Should U.S. Pressure China More on Human Rights?

Editor's Note: The U.S.-China Strategic & Economic Dialogue will take place in Beijing on May 3-4. The agenda was overshadowed by the unexpected stay at and subsequent departure from the U.S. Embassy of the Chinese blind activist Chen Guangchengin. In a discussion moderated by NPR's Judy Woodruff, Kenneth Leiberthal and Sophie Richardson examined the Obama administration's dealings with China and the issue of human rights in the upcoming bilateral talks.

JUDY WOODRUFF: So how do you size up how the Obama administration has done in dealing with this [China's record on human rights]?

SOPHIE RICHARDSON

: Well, the administration, I think, got off to quite a wobbly start in the first year-and-a-half, but sort of I think found its voice and found some greater confidence to talk about these issues and engage in some of the more established diplomatic practices.

I don't know that they really kept up necessarily as the situation has deteriorated over the last year-and-a-half. And what we would really like to see them do is not just integrate human rights concerns across a much broader and more complicated bilateral relationship than what the U.S. and China had 10 or 15 years ago, but to also do a better job of not just welcoming the Chinese government's rise, as is mentioned in almost every speech, but to also welcome the rise of people like Chen Guangcheng and the work that they're trying to do to hold their own government accountable, largely because that's consistent with what the administration has said it wants.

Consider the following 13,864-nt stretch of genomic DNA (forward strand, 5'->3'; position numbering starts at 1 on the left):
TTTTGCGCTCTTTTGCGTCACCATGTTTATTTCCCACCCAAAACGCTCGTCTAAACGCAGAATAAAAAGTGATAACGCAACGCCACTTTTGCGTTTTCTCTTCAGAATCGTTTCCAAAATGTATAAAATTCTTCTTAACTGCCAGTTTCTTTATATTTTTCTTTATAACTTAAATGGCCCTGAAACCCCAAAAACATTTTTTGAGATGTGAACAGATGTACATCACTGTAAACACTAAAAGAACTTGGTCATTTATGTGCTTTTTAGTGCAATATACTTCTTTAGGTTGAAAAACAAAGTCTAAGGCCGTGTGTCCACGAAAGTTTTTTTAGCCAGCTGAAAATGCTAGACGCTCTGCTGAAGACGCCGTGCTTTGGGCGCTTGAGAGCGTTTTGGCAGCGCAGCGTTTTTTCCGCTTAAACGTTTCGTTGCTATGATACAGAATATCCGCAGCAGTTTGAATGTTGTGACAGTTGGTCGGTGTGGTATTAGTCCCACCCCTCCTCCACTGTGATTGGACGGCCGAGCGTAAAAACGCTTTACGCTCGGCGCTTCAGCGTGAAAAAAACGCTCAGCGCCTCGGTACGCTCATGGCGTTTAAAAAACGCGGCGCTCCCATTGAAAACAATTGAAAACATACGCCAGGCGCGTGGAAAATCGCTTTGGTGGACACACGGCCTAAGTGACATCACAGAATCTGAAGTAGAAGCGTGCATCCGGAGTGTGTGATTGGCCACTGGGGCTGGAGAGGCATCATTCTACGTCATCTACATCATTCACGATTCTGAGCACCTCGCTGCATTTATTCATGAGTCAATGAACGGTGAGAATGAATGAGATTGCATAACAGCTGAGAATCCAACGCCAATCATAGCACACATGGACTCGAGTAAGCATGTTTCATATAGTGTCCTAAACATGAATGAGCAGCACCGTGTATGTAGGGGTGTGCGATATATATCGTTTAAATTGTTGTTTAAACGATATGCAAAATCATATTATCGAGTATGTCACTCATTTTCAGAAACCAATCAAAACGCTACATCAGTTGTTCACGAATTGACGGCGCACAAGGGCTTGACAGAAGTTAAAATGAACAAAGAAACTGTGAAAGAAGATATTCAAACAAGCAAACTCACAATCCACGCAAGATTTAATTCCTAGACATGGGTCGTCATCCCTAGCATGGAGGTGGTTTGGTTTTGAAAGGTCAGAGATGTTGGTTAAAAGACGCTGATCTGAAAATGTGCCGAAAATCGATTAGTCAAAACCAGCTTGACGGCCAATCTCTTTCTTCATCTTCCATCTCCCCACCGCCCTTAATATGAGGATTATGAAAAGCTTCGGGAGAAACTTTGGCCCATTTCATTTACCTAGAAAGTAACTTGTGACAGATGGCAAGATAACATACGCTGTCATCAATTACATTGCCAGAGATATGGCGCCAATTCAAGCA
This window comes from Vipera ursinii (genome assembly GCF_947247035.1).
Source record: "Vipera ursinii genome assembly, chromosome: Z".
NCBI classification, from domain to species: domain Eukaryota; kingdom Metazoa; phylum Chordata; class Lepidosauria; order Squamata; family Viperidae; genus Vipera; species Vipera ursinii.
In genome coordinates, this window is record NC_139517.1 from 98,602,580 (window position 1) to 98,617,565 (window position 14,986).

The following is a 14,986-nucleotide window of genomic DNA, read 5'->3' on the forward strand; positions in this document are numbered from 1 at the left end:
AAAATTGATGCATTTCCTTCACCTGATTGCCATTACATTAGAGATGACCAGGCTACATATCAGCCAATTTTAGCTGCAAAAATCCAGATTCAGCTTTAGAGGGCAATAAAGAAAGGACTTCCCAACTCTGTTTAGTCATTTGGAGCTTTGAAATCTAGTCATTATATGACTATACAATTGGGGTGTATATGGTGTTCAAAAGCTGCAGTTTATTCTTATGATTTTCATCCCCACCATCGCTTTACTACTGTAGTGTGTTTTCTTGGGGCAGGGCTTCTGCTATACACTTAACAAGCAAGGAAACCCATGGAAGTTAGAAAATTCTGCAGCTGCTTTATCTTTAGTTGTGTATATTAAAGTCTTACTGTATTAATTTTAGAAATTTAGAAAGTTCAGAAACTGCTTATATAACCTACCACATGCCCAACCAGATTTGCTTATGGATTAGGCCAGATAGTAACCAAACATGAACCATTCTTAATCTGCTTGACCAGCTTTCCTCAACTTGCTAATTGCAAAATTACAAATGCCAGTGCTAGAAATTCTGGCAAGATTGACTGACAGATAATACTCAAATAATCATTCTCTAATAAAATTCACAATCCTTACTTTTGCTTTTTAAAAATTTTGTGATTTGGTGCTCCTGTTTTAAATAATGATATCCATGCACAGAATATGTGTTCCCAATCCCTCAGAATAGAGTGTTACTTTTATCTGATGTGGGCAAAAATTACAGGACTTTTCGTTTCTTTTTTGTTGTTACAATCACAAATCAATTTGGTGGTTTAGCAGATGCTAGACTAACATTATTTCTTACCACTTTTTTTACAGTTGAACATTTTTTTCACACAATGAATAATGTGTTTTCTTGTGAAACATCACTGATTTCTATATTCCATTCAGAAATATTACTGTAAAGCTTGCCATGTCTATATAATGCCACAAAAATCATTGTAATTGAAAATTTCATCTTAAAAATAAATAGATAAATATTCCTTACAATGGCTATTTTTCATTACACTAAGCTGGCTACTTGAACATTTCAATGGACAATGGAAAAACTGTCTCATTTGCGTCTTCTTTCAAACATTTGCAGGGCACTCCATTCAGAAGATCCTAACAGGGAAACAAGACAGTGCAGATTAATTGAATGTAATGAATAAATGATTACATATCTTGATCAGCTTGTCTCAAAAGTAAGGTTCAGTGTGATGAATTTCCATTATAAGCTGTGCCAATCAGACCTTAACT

JUDY WOODRUFF: And, of course, you're referring to the dissent [Chen Guangcheng] who is, we think, it is believed, is in the U.S. Embassy in Beijing.

Ken Lieberthal, what about that, I mean, the words she used, got off to a wobbly start, maybe hasn't been consistent? How do you see the Obama administration handling of human rights?

KENNETH LIEBERTHAL, Brookings Institution: I actually will give them somewhat higher marks than Sophie.

I think the administration decided from the start that China's a major power. We have got an array of very, very serious issues that we have to deal with them on, nuclear proliferation, North Korea, now the South China Sea, a vast array of economic and trade issues and human rights issues.

So the administration's approach has been quite clear from the start. We will stress human rights and push that as effectively as we can, but we can't let any one of these issues, nuclear proliferation, human rights, economic and trade, whatever it is, to be a precondition of making progress in the other areas, because each of these areas is vital for U.S. security, prosperity, and our relationships throughout the world.

Watch the full interview on PBS.org »